When it comes to the elusive career of humanity in forging counterfeit gods that overpromise and under-deliver, and which cause great destruction in our life as well as those around us, there is one who promises deliverance and redemption. There is one who works for our deliverance and release of the counterfeit prison. Jesus, the conquering and liberating King of Glory has come to take all of the destruction of the counterfeit gods of our life and of this world on himself, burying them; in addition he takes upon himself all our sin and brokenness which has resulted from our counterfeit lifestyle, delivering and redeeming us to be used for his mission in the world—the proclamation and demonstration of his redemptive and restorative kingdom.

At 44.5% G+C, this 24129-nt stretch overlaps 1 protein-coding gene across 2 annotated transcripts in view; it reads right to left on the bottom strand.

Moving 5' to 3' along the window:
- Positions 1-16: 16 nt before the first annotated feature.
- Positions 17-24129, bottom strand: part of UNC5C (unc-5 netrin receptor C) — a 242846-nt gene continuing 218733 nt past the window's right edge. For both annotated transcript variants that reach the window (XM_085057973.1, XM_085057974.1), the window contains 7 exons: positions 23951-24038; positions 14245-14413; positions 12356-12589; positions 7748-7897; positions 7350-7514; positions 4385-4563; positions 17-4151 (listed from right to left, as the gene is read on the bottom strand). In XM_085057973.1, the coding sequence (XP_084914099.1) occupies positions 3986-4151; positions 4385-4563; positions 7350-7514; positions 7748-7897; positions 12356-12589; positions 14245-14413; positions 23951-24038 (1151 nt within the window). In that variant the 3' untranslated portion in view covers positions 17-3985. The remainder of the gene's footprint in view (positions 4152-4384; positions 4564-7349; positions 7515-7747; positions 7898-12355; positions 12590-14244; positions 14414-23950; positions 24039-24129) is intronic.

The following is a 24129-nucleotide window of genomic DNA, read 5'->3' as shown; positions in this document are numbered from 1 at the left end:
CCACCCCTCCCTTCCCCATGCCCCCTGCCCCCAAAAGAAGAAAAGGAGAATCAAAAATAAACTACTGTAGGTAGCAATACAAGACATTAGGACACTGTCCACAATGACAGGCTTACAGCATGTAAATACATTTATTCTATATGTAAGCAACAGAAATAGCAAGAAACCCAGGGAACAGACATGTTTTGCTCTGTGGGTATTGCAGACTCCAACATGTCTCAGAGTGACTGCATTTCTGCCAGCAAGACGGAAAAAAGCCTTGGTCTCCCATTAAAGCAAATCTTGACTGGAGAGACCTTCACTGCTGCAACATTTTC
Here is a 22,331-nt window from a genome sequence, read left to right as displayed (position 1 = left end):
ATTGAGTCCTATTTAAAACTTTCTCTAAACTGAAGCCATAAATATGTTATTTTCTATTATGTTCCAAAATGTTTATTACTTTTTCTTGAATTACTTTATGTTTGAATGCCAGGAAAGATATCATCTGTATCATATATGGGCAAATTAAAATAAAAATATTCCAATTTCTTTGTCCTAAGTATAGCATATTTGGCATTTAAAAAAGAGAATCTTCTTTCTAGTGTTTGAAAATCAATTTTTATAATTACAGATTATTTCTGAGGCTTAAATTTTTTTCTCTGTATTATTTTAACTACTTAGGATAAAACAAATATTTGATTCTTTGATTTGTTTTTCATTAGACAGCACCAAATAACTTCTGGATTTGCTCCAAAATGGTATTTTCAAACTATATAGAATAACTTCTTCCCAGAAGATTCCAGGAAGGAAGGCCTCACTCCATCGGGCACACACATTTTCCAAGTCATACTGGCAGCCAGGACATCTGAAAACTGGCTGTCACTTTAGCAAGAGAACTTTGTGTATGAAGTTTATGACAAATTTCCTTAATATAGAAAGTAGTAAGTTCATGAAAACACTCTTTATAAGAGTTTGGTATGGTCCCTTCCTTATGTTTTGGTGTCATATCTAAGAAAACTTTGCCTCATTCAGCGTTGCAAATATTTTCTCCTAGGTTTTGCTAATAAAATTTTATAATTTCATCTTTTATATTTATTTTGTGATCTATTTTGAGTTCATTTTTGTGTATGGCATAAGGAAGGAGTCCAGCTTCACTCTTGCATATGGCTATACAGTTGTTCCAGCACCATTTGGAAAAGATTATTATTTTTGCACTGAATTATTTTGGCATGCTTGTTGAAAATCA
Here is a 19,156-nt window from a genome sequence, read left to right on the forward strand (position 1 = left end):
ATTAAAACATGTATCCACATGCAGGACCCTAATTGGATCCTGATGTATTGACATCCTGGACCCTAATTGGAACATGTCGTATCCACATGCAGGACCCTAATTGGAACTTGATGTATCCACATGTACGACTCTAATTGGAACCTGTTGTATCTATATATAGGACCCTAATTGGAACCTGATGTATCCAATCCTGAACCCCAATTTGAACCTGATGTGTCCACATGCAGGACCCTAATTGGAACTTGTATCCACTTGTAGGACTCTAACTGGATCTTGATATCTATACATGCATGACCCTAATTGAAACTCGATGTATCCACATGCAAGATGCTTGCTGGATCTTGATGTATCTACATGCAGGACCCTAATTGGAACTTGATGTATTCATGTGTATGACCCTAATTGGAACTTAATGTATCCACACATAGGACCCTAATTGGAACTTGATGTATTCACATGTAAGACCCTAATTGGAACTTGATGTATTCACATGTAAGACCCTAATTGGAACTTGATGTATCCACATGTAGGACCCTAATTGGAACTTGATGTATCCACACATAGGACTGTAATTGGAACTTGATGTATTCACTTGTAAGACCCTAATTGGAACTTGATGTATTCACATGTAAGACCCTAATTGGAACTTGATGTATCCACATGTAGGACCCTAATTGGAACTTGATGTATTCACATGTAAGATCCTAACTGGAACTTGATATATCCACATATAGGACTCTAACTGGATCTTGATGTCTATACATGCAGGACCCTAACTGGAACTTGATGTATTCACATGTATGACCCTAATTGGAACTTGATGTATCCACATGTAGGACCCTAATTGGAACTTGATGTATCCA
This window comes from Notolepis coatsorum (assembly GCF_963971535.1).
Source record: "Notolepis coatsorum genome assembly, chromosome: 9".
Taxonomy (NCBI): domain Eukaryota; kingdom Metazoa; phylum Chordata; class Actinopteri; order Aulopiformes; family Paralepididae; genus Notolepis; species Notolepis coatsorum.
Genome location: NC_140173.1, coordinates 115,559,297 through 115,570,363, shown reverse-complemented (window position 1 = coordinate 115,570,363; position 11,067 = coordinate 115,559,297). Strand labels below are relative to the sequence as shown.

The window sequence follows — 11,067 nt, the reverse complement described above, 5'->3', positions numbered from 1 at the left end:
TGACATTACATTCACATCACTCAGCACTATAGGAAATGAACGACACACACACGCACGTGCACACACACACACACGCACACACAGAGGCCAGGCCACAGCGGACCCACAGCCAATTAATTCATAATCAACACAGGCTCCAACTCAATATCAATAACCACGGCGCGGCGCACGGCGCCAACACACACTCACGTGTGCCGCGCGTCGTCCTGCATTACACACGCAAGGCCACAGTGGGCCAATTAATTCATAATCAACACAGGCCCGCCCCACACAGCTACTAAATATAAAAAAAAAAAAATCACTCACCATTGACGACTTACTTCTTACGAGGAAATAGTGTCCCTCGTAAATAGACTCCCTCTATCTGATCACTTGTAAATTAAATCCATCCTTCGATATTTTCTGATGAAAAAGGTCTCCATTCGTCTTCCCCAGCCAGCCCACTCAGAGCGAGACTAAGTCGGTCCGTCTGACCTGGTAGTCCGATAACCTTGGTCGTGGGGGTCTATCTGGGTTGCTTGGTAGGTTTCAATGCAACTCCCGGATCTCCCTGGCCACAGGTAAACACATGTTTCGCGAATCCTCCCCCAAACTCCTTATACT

Our lives have been created by the Triune God with the purpose of relating to him in an intimate vibrant relationship, and reflecting his glory throughout the entire created world by embodying his characteristics and attributes, which happen as a result of him being the center of our life. Since we have been created by God and for God, man is most satisfied and fulfilled in life when God is the center. As John Piper accentuates, God is most glorified in us when we are most satisfied in him. Counterfeit gods, which are created by man, for man’s self-centered use, take the place of the Triune God of the universe and results in nothing good for self, for others, and especially God’s glory and purpose in the world. We must ask God to give us discernment in locating the counterfeit gods in our life, as well as his power to deliver and redeem us from the destructive, guilty, and lonely grip that counterfeit gods have on our lives. So while counterfeit gods may taunt the phrase, “catch me if you can,” God responds with the cross and declares, “Not only will I catch you, I will bury you and replace you with my supremacy, my glory, my mercy, my grace, and my redemptive, transformative, unconditional love.” Have we allowed God to catch, bury, deliver, redeem, and replace the counterfeit gods of our life?